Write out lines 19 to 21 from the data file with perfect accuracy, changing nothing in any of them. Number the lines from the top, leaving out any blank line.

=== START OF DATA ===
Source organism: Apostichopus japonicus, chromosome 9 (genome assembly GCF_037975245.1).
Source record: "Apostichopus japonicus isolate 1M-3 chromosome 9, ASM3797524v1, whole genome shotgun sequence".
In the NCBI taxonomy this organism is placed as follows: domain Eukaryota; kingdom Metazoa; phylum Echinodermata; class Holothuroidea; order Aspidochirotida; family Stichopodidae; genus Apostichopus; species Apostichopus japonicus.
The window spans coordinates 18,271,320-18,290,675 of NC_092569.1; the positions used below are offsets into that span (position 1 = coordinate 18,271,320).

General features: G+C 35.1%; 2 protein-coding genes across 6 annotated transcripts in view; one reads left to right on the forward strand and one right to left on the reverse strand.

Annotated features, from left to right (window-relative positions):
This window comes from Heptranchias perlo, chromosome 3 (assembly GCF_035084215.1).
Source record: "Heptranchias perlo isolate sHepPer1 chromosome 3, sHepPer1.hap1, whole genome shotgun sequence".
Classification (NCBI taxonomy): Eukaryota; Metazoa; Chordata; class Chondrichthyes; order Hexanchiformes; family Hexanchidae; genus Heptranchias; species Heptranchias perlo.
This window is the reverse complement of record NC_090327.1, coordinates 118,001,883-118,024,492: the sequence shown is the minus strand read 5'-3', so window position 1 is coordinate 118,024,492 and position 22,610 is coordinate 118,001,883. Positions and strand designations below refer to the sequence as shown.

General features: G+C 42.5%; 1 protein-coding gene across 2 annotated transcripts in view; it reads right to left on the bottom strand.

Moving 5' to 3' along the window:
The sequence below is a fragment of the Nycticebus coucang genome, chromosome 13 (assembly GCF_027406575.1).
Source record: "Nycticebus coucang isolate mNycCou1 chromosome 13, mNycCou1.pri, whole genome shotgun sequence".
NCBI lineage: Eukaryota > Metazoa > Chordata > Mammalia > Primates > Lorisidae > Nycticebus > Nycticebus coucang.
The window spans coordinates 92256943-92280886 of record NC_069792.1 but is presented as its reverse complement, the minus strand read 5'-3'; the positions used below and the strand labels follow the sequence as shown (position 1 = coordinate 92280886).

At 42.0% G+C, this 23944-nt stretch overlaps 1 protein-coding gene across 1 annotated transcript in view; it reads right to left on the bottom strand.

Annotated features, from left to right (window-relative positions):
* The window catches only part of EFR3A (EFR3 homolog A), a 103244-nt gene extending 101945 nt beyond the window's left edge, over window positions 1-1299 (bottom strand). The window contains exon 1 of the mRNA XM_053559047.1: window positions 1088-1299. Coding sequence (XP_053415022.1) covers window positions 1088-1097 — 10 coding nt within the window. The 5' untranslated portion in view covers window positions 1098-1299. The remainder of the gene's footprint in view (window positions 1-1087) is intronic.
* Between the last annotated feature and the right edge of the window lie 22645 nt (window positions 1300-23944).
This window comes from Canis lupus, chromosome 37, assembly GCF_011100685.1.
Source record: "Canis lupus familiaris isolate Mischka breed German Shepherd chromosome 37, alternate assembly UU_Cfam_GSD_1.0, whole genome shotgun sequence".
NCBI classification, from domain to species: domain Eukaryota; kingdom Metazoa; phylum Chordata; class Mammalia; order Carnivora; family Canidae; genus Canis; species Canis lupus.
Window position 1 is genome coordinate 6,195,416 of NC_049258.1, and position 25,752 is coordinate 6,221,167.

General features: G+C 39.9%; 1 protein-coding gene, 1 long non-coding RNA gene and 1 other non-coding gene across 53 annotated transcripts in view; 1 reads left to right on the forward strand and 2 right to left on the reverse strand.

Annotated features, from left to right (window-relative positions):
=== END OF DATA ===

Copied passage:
* The window catches only part of EFR3A (EFR3 homolog A), a 103244-nt gene extending 101945 nt beyond the window's left edge, over window positions 1-1299 (bottom strand). The window contains exon 1 of the mRNA XM_053559047.1: window positions 1088-1299. Coding sequence (XP_053415022.1) covers window positions 1088-1097 — 10 coding nt within the window. The 5' untranslated portion in view covers window positions 1098-1299. The remainder of the gene's footprint in view (window positions 1-1087) is intronic.
* Between the last annotated feature and the right edge of the window lie 22645 nt (window positions 1300-23944).
This window comes from Canis lupus, chromosome 37, assembly GCF_011100685.1.